ComicRack represents a step in the right direction for reading eComics. It attempts to do more than a simple reader like CDisplay because it catalogs the comics, shows you the covers, even lets you note which ones you have and haven’t read or which are favorites.
Like CDisplay it handles any CBR or CBZ file, both of which are just a collection of JPG images wrapped in a rename RAR or ZIP file. Because the author is interested in more than just displaying a single issue for you, he can think in terms of bigger picture features like allowing you to read the comics on one machine from another remotely, just like iTunes. Give it a try, it’s under constant, almost daily development so improvements are coming regularly.

Ubuntu Just Works

I recently downloaded Ubuntu 6.06 and tried it out on my laptop (an HP zt3000). It comes as a “Live CD” which means that you can insert it into a PC that only has Windows installed and when you reboot the machine it can load and run Ubuntu Linux directly off the CD to let you try it without installing anything. But you can also use the same CD to do an installation of the OS onto a machine as well.
I had thought that the laptop would be kind of a worst case scenario. I’ve heard of past versions of Linux having trouble with the unusual hardware that sometimes appears on laptops. I figured if it could handle that it could probably handle most standard hardware people are likely to see day-to-day. Graphics, audio, the touchpad, even the wireless networking hardware built into the laptop were all detected and worked perfectly. I typed in the WEP key for my network (using a simple to find dialog for setting up networking) so the laptop could get onto the network and it all worked perfectly and fast. It also had no problems browsing the file server I use (a Buffalo Teraserver) or any of the Windows machines on my network either.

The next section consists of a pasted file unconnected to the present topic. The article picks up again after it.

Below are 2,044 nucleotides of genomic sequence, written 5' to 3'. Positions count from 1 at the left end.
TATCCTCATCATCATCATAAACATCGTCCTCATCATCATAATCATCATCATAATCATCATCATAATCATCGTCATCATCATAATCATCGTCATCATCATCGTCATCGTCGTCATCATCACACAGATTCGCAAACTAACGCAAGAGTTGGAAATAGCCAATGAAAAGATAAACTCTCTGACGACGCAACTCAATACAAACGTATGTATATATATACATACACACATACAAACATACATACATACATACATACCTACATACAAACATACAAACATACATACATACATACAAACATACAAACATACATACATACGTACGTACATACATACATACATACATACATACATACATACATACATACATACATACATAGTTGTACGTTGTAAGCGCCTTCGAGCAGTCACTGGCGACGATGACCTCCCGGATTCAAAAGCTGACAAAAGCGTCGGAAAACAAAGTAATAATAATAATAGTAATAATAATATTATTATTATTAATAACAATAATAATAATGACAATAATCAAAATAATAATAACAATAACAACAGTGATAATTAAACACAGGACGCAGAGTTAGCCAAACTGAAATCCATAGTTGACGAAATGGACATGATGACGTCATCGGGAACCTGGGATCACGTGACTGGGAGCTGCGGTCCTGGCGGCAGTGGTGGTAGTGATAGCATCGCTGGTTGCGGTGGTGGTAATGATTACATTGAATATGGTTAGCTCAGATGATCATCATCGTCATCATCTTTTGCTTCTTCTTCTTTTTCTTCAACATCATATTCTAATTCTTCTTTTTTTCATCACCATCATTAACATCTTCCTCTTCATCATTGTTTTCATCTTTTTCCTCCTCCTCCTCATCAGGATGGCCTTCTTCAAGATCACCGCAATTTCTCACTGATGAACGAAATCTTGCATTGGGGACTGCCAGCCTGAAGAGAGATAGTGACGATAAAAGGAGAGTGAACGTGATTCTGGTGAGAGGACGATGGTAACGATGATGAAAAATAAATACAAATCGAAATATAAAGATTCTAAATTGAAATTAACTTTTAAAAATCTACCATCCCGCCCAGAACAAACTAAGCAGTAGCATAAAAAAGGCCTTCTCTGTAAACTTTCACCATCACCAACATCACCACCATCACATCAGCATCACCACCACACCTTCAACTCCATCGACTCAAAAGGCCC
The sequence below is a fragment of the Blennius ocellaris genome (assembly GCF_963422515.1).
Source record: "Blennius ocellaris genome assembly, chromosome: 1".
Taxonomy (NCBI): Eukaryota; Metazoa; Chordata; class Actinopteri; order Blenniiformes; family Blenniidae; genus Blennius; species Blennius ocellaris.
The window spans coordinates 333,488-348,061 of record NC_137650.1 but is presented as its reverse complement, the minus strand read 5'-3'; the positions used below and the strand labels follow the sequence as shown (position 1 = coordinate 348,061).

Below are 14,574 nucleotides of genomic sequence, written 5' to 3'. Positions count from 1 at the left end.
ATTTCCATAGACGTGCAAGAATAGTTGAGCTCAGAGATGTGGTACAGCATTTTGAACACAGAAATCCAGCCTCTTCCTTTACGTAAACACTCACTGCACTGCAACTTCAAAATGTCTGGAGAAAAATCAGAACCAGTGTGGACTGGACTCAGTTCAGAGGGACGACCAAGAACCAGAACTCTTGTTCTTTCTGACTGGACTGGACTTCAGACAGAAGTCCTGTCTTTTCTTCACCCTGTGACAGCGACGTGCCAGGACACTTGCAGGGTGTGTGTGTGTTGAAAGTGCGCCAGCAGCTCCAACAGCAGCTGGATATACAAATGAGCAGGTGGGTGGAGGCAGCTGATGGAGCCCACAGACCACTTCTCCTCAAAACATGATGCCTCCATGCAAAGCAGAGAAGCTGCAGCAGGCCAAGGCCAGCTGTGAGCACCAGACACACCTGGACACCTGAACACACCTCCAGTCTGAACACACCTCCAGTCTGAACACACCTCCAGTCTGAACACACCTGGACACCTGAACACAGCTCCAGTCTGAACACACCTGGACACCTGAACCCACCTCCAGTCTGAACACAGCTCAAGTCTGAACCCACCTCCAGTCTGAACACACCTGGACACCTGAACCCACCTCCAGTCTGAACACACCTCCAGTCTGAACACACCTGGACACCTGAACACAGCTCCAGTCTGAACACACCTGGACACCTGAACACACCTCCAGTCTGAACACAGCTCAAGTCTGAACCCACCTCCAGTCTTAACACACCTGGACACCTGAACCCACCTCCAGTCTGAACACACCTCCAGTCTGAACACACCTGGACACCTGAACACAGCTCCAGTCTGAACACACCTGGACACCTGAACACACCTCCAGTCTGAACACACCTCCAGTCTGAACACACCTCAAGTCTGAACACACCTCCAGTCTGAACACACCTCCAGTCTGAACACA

You can install tons of software once you’ve installed the OS itself. Debian has always made that really easy (easier than software installation on Windows in fact) and Ubuntu is based on Debian. But the live CD has to include a set of software for people who just want to try it out and for those people Ubuntu includes some simple games, the latest version of Open Office, Firefox, a good email program, The Gimp (a photo manipulation application), and quite a bit more software to let you see quickly whether this is the ticket for you.
Update: Just since I tried this out last weekend it seems that a new version of Ubuntu has been released (6.10) with, they claim, many “exciting new features”.